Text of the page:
- Facebook has announced a new cryptocurrency, Libra, and set up a digital wallet subsidiary called Calibra to let people spend and save the currency.
- Facebook CEO Mark Zuckerberg has promised that Calibra will not put peoples’ money or privacy at risk, and that transaction data would not be shared with Facebook.
- This isn’t strictly true if you read Calibra’s terms and conditions, which state Facebook may use some data to prevent crime and improve products.
- Facebook will also share some anonymised aggregated information with Calibra, according to the terms, to study things like internet adoption.
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Facebook CEO Mark Zuckerberg has personally promised that his company’s proposed new digital wallet, Calibra, and Libra cryptocurrency will not put peoples’ money or privacy at risk.
The chief executive’s pledge comes after the social network approaches two years of near-endless privacy and governance scandals, including the Cambridge Analytica data breach, playing a prominent role in electoral disinformation, and the exposure of its data-sharing agreements with Chinese phone makers.
Facebook announced its new cryptocurrency Libra and an accompanying payment service provider called Calibra on Tuesday. Calibra is a Facebook subsidiary that will begin by offering a digital wallet app that will also integrate with WhatsApp and Facebook Messenger, but will eventually branch out into other services.
Libra, meanwhile, is the new cryptocurrency billed as a collaborative effort rather than a Facebook-owned project. Facebook on Tuesday announced investment partners such as Spotify and eBay who will help keep the currency afloat and govern it.
Facebook’s tendency to hoover up and use user data in unexpected ways raises questions about whether people’s transaction history on Calibra will be truly kept separate from Facebook’s other services, namely the core blue app, Instagram, and WhatsApp.
Zuckerberg wrote in a Facebook post that Calibra will be regulated just like any other payment provider and that “any information you share with Calibra will be kept separate from information you share on Facebook.”
Zuckerberg added that Libra and Calibra were an important plank in Facebook’s move towards being a privacy-focused social network. He wrote:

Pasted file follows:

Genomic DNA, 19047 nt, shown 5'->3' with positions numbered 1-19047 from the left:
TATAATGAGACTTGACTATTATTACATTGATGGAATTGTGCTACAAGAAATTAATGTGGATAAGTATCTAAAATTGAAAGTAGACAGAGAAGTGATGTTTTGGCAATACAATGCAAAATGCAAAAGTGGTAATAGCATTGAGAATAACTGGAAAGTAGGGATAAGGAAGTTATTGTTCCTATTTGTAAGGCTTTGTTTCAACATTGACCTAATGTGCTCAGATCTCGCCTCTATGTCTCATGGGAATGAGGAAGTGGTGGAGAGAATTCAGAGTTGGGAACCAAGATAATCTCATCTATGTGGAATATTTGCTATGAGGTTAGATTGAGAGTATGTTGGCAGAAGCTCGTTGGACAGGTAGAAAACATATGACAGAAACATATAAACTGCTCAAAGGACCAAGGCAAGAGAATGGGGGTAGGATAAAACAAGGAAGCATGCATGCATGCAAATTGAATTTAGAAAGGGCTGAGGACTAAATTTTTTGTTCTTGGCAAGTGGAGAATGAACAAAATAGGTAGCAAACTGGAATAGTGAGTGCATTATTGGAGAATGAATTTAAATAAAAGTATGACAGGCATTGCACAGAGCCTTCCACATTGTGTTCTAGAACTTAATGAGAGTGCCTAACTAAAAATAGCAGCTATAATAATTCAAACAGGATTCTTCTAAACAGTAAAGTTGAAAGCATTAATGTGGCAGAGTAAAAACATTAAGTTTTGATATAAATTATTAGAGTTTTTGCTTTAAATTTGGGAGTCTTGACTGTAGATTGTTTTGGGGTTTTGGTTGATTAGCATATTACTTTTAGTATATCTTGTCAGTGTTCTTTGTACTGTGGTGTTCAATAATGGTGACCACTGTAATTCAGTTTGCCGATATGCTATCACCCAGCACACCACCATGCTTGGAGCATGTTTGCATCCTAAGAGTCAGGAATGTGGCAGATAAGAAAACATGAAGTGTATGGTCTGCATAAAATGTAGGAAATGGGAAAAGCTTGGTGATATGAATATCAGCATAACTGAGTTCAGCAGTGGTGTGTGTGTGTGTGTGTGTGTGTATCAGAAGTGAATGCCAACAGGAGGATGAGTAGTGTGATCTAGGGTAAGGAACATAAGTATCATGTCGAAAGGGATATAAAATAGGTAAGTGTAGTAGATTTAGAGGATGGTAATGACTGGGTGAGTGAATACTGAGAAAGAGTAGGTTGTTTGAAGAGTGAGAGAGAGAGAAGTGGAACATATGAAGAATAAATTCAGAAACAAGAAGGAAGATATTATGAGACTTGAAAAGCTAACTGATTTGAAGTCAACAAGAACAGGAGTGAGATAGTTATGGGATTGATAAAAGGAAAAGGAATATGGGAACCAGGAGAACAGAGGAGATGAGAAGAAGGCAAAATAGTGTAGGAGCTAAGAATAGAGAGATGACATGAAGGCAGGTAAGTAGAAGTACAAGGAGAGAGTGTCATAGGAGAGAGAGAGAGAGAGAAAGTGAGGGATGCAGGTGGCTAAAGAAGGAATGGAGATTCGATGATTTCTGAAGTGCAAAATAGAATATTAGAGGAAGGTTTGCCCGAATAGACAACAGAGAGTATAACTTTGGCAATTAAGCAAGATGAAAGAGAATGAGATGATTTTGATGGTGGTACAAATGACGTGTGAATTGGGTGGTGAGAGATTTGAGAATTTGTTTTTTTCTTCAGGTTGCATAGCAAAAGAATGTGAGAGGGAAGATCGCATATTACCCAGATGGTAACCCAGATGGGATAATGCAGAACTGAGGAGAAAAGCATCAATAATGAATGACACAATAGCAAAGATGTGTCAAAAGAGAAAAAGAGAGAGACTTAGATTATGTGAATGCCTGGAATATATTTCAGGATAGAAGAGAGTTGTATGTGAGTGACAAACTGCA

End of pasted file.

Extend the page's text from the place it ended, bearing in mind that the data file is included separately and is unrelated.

“This is an important part of our vision for a privacy-focused social platform – where you can interact in all the ways you’d want privately, from messaging to secure payments. “Privacy and safety will be built into every step. For example, Calibra will have a dedicated team of experts in risk management focused on preventing people from using Calibra for fraudulent purposes. We’ll provide fraud protection so if you lose your Libra coins, we’ll offer refunds. We also believe it’s important for people to have choices so you’ll have the options to use many other third-party wallets on the Libra network.”
Cryptography, he added, would make it hard for hackers to get hold of people’s money.
Zuckerberg’s promise doesn’t quite stack up with Calibra’s draft terms of service, which detail how data may be shared with Facebook and vice-versa under limited circumstances.
Here’s what the terms say:
“Aside from limited cases, Calibra will not share account information or financial data with Facebook, Inc. or any third party without customer consent. For example, Calibra customers’ account information and financial data will not be used to improve ad targeting on the Facebook, Inc. family of products.
“The limited cases where this data may be shared reflect our need to keep people safe, comply with the law, and provide basic functionality to the people who use Calibra.”
In other words, Facebook promises not to use people’s transaction data to inform targeted ads, but may use data to prevent crime.
With users’ permission, Facebook may also share social media data with Calibra to for a “personalised or improved” experience. Finally, the terms state, Calibra will use anonymised Facebook data to study things like internet adoption. Here’s the relevant section:
“Calibra will use aggregated Facebook, Inc. data that is not linked to your Calibra account to improve the Calibra product. For example, we may use Facebook, Inc. data to see which regions have broader internet adoption.
“Calibra will use customer data to facilitate and improve the Calibra product experience, market Calibra products and services, comply with legal and regulatory obligations, and ensure safety, security, and integrity. We may also use customer data to conduct research projects related to financial inclusion and economic opportunity with, for example, academic institutions and NGOs, though any published results will only contain aggregated statistics.”
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